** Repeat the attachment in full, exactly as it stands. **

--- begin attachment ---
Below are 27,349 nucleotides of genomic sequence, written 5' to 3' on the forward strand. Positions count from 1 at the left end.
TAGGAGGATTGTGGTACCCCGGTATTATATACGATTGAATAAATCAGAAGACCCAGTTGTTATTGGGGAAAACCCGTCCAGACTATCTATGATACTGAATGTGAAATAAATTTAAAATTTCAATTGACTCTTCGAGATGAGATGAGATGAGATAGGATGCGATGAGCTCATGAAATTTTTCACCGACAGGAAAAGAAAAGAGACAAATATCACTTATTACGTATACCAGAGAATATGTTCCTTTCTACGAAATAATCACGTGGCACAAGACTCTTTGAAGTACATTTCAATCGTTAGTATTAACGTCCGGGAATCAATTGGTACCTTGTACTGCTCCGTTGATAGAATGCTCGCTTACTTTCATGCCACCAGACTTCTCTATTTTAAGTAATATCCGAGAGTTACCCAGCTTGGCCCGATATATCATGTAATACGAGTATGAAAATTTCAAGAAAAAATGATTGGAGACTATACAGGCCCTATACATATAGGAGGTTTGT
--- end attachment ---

Below are 27,349 nucleotides of genomic sequence, written 5' to 3' on the forward strand. Positions count from 1 at the left end.
TAGGAGGATTGTGGTACCCCGGTATTATATACGATTGAATAAATCAGAAGACCCAGTTGTTATTGGGGAAAACCCGTCCAGACTATCTATGATACTGAATGTGAAATAAATTTAAAATTTCAATTGACTCTTCGAGATGAGATGAGATGAGATAGGATGCGATGAGCTCATGAAATTTTTCACCGACAGGAAAAGAAAAGAGACAAATATCACTTATTACGTATACCAGAGAATATGTTCCTTTCTACGAAATAATCACGTGGCACAAGACTCTTTGAAGTACATTTCAATCGTTAGTATTAACGTCCGGGAATCAATTGGTACCTTGTACTGCTCCGTTGATAGAATGCTCGCTTACTTTCATGCCACCAGACTTCTCTATTTTAAGTAATATCCGAGAGTTACCCAGCTTGGCCCGATATATCATGTAATACGAGTATGAAAATTTCAAGAAAAAATGATTGGAGACTATACAGGCCCTATACATATAGGAGGTTTGT